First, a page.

Fabian Cancellara heads a three-man Swiss squad into the World Championships Road-Race on Sunday, after skipping the time trial to focus fully on what he considers to be the last major title missing from his palmarès.
However, missing out on Wednesday’s race against the clock is also the last piece in the 33-year-old’s lengthy build-up for Ponferrada - in a jigsaw that stretches back to July or even earlier.
Since the summer, when Cancellara pulled out of the Tour and then rode the Vuelta focussed fully on the World Championships, Sunday’s road-race has been in his sights.
Dropping the time trial arguably represents a logical switch of priorities for Cancellara. Four times a gold medallist and three times a bronze in the men’s time trial since 2004, it is fair to say that, barring the Hour Record, Cancellara has nothing to prove when it comes to racing against the clock. And at the same time, it shouldn’t be forgotten that in the last few years, no- one has been as anywhere near as consistent as Cancellara in one-day racing, either.
Since winning the Tour of Flanders for a first time in 2010, Cancellara has been on the podium on all of the last 12 ‘Monument’ Classics he has finished. His best Road Worlds results, meanwhile, are fourth in 2011 and fifth in 2009. Last year in the Worlds Road Race, after netting bronze in the time trial he took tenth the following Sunday.
“I skipped the time trial [in 2014] because I wanted to focus 100 percent on Sunday’s race,” Cancellara said in a press conference. “On this kind of course, it was better for me to try to ease back after the team time trial.”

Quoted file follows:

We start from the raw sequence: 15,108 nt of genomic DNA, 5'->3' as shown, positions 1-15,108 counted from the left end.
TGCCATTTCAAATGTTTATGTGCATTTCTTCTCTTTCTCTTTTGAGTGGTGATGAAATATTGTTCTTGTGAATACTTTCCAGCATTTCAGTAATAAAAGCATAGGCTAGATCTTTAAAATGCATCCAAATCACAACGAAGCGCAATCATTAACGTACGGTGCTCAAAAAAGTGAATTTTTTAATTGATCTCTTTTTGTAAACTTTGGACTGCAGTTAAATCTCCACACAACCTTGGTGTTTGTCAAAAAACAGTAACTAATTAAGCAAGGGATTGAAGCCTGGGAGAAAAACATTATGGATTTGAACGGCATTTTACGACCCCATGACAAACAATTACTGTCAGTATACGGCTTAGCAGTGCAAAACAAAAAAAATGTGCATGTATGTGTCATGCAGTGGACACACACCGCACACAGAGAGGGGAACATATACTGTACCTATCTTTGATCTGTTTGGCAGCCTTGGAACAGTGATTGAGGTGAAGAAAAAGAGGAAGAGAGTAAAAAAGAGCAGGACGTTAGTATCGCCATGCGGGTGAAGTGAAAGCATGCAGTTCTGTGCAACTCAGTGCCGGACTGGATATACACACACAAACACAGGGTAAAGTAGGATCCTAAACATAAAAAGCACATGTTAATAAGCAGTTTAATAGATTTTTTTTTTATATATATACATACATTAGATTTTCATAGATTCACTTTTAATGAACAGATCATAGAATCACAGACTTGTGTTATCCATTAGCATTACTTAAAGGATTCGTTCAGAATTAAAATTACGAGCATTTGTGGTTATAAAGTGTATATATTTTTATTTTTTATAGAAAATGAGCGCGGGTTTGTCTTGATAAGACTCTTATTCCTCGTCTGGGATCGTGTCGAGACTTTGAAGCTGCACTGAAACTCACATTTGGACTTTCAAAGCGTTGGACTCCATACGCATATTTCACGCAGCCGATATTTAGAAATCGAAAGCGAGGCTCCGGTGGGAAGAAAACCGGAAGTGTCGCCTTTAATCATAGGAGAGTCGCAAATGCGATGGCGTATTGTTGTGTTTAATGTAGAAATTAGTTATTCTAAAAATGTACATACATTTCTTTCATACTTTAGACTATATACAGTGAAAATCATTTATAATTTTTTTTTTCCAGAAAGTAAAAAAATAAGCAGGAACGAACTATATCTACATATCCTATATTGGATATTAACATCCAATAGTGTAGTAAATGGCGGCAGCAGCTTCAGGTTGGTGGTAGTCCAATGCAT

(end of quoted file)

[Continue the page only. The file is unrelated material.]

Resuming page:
“The time trial is an intense effort, and when you have a palmarès like mine, it’s better to skip it.”
“We've followed the plan since the beginning. I am feeling good. I am ready.”
If he is in good shape - and showed that in last Sunday's team time trial - one of the weaker links in Cancellara's game plan for the road-race is that Switzerland can only field three riders. But he recognized that this is hardly a new situation for him, either.
“It's not positive,” he said. “Regarding the rules, we have to live with it.
“We have three riders. We have to ride smart. We have to use the others. We cannot have the team in the front.
“I am not going to say we ride negative. [But] The other big nations have nine riders.”
On the plus side for Switzerland is the fact that, like Cancellara, both of his Swiss teammates - Michael Albasini and Danilo Wyss - are hugely experienced pros. (Curiously enough, Albasini is one of the few riders in Sunday’s who has won in Ponferrada before, in a stage of the Vuelta back in 2011.)
As for his rivals, Cancellara described the Italian squad as “quite strange, with a lot of new names doing their first Worlds.
“All the big teams have a strong team, with a strong sprinter, but we will see. Each lap will get harder and harder. It's always up or down, so it's going to be an interesting race. It's only 250km, but there is a lot of climbing. I did my homework, and that's important.”
Asked if, at 33, this was his last chance to win the Worlds, Cancellara rejected the idea. “No, there is still next year. But for now, I am only thinking about the race on Sunday.”